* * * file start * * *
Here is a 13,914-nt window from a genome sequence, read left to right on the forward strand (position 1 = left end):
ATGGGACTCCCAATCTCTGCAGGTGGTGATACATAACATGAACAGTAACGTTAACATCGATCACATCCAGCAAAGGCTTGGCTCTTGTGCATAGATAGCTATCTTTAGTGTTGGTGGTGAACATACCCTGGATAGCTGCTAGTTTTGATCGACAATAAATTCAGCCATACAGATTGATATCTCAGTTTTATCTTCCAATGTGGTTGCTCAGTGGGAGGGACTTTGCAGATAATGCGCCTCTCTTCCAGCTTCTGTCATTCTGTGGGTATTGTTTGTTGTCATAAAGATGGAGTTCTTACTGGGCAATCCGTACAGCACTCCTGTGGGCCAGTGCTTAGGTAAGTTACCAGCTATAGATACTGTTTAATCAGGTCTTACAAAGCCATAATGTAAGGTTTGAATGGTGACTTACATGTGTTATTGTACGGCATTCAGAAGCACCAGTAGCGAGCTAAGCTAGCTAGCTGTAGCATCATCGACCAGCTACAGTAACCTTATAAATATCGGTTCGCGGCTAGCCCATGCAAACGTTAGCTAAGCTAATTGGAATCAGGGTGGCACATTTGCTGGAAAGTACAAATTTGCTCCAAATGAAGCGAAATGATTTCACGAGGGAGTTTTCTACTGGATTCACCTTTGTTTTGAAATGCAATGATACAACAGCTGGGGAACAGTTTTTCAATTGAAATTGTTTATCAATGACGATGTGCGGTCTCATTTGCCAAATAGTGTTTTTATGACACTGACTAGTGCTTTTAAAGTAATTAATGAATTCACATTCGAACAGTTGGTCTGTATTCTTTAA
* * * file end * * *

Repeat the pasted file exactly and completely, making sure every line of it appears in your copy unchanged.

Here is a 13,914-nt window from a genome sequence, read left to right on the forward strand (position 1 = left end):
ATGGGACTCCCAATCTCTGCAGGTGGTGATACATAACATGAACAGTAACGTTAACATCGATCACATCCAGCAAAGGCTTGGCTCTTGTGCATAGATAGCTATCTTTAGTGTTGGTGGTGAACATACCCTGGATAGCTGCTAGTTTTGATCGACAATAAATTCAGCCATACAGATTGATATCTCAGTTTTATCTTCCAATGTGGTTGCTCAGTGGGAGGGACTTTGCAGATAATGCGCCTCTCTTCCAGCTTCTGTCATTCTGTGGGTATTGTTTGTTGTCATAAAGATGGAGTTCTTACTGGGCAATCCGTACAGCACTCCTGTGGGCCAGTGCTTAGGTAAGTTACCAGCTATAGATACTGTTTAATCAGGTCTTACAAAGCCATAATGTAAGGTTTGAATGGTGACTTACATGTGTTATTGTACGGCATTCAGAAGCACCAGTAGCGAGCTAAGCTAGCTAGCTGTAGCATCATCGACCAGCTACAGTAACCTTATAAATATCGGTTCGCGGCTAGCCCATGCAAACGTTAGCTAAGCTAATTGGAATCAGGGTGGCACATTTGCTGGAAAGTACAAATTTGCTCCAAATGAAGCGAAATGATTTCACGAGGGAGTTTTCTACTGGATTCACCTTTGTTTTGAAATGCAATGATACAACAGCTGGGGAACAGTTTTTCAATTGAAATTGTTTATCAATGACGATGTGCGGTCTCATTTGCCAAATAGTGTTTTTATGACACTGACTAGTGCTTTTAAAGTAATTAATGAATTCACATTCGAACAGTTGGTCTGTATTCTTTAA